500 which premiered earlier this year at the Sundance Film Festival, is set in the years between 2013 and 2016. It documents the trial of the former Guatemalan dictator Efrain Rios Montt in 2013, who was tried and convicted of genocide and crimes against humanity, when it was found that there was significant evidence that linked him to the ordered killing of over 1,700 indigenous people. 500 years tells the story of this period and the citizens uprising that began when Montt’s conviction was overturned.
The success of the next generation of farmers and ranchers is crucially dependant on whether they can secure suitable land to start and expand their operations. According to the 2012 Census of Agriculture, the number of new farmers and ranchers in the United States decreased 20 percent from 2007 and hit a 30-year low. In acknowledgement of this barrier for young farmers, the American Farmland Trust have just recently announced that 24 experienced educators will serve as Land Access Trainers to help beginning farmers and ranchers secure agricultural land. This will be part of a nationwide, four-year-long project and the chosen trainers are located in each of the 10 U.S. farm production regions. The American Farmland Trust is a national nonprofit organization that works to protect farmland, promote sound farming practices and keep farmers on the land.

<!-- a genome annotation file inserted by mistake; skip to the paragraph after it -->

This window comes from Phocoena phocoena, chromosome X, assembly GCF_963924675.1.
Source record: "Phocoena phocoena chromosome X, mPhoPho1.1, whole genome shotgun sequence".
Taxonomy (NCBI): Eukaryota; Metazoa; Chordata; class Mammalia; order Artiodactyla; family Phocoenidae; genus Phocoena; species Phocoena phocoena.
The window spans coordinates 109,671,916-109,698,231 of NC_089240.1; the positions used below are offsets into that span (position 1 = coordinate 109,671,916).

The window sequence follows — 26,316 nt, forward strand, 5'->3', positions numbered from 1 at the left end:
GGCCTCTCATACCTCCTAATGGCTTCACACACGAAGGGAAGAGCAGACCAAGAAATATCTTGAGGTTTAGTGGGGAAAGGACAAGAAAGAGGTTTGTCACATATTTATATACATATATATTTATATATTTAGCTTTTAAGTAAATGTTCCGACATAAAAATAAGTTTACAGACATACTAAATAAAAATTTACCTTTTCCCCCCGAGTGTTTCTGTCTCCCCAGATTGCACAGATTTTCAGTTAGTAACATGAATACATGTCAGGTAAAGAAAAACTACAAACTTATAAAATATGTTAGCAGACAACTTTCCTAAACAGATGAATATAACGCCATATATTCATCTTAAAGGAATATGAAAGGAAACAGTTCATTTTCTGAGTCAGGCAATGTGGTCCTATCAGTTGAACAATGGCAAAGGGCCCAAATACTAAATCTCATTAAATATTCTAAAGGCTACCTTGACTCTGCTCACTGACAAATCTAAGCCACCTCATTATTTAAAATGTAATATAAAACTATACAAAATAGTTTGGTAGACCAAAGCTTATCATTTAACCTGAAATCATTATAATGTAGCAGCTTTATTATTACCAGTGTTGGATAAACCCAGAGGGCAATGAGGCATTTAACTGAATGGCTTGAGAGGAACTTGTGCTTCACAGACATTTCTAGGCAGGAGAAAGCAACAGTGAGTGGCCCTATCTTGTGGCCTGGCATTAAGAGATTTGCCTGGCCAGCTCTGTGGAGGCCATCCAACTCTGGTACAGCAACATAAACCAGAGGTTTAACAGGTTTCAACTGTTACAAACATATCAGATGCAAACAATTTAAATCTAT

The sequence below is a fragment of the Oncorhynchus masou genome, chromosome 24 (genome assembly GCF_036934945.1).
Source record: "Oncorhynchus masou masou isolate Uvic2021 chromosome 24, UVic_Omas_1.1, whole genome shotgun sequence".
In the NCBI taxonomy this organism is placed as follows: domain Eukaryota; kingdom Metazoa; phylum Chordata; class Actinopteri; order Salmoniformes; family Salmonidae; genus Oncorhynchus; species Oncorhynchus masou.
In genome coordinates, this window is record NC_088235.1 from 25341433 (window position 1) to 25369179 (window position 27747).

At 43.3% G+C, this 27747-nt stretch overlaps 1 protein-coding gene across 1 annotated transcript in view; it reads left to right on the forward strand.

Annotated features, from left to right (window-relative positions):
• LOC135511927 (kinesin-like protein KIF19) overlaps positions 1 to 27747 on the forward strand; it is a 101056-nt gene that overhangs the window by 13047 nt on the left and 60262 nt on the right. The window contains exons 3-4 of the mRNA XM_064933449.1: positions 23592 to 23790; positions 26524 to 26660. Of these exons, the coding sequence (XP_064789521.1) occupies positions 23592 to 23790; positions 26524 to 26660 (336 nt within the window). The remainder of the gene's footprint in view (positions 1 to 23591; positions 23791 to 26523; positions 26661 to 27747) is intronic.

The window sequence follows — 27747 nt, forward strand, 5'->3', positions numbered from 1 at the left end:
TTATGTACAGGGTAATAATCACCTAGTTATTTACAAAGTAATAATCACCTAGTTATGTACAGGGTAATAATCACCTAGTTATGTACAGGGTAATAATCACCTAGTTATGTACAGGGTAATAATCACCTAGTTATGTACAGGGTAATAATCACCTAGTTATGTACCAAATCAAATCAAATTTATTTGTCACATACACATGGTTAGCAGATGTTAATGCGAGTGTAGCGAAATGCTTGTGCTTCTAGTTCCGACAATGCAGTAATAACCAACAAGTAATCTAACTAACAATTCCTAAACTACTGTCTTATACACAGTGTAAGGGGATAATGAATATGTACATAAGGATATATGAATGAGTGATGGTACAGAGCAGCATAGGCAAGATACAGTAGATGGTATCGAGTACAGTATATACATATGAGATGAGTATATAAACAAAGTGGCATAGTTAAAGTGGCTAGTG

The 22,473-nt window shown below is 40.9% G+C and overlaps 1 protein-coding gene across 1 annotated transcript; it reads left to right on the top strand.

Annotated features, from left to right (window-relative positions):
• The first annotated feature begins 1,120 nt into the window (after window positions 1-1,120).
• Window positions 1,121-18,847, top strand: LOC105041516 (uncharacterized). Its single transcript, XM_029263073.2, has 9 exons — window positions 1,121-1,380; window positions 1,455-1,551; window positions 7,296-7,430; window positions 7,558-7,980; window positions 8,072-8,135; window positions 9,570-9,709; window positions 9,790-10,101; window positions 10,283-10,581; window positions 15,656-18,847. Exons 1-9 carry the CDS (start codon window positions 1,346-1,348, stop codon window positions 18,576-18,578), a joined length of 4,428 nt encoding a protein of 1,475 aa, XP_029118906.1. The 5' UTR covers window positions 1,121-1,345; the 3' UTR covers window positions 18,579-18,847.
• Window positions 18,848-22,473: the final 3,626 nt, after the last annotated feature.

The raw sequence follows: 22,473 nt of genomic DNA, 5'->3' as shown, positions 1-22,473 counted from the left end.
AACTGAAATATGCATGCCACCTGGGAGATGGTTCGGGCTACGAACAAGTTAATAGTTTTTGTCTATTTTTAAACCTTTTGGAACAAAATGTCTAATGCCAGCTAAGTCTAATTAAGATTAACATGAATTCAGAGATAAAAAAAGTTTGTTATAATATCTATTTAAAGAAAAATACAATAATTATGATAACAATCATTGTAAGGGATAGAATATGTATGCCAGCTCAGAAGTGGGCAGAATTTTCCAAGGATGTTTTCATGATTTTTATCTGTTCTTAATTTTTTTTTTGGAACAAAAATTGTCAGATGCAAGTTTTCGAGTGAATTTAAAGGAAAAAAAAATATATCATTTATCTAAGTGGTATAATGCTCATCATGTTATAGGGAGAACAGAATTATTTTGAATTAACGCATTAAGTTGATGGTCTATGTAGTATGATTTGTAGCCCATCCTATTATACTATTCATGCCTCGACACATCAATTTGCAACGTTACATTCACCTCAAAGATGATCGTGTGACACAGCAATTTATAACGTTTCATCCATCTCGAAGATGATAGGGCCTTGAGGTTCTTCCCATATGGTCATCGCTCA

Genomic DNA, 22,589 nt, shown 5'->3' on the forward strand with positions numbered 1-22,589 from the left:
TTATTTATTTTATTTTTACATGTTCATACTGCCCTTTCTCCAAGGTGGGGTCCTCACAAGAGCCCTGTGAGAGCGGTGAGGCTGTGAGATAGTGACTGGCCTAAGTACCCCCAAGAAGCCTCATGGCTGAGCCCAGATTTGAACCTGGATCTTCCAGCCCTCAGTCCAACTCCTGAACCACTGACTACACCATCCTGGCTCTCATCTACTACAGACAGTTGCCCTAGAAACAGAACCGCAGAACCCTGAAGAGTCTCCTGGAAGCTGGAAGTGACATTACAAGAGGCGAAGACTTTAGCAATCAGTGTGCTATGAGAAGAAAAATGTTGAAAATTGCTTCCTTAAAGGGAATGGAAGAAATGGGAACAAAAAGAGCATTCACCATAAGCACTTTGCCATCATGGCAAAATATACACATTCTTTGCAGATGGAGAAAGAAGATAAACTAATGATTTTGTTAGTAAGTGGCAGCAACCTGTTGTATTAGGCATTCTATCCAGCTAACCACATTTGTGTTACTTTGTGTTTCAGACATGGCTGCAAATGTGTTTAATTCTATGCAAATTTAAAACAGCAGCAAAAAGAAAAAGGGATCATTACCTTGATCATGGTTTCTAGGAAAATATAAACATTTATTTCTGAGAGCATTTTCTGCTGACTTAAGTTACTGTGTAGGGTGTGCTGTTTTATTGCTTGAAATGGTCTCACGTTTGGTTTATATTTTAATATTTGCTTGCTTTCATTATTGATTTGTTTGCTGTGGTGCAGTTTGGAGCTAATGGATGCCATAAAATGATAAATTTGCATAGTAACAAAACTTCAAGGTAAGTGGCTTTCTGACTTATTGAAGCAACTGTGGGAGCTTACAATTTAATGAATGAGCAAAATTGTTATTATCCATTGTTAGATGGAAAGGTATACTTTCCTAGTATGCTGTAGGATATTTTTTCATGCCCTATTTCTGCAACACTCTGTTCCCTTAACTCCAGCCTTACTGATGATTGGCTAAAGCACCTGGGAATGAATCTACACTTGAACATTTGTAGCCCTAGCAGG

Did you have the experience of entering a coloring contest to win an over-sized Easter bunny, or perhaps a pie baking competition for gift basket filled with all manner of goodies? I clearly remember those moments from my childhood – moments that now seem quite unrealistic in terms of how things actually work in the world.
Here’s the equivalent over-sized Easter bunny for the young agrarian: Award-winning architect-turned-farmer Norma Burns has decided to give her beautiful farm away in an essay contest. Norma has been growing herbs, vegetables, and cut flowers on the certified organic, 13 acre farm for the last eighteen years. (more…)
If you weren’t able to get to the “Our Land” symposium in Santa Fe and Albuquerque this November (a lot of us couldn’t), you can still catch a bit of the goodness. Agrarian Trust just uploaded some more of the video lectures from the event. (more…)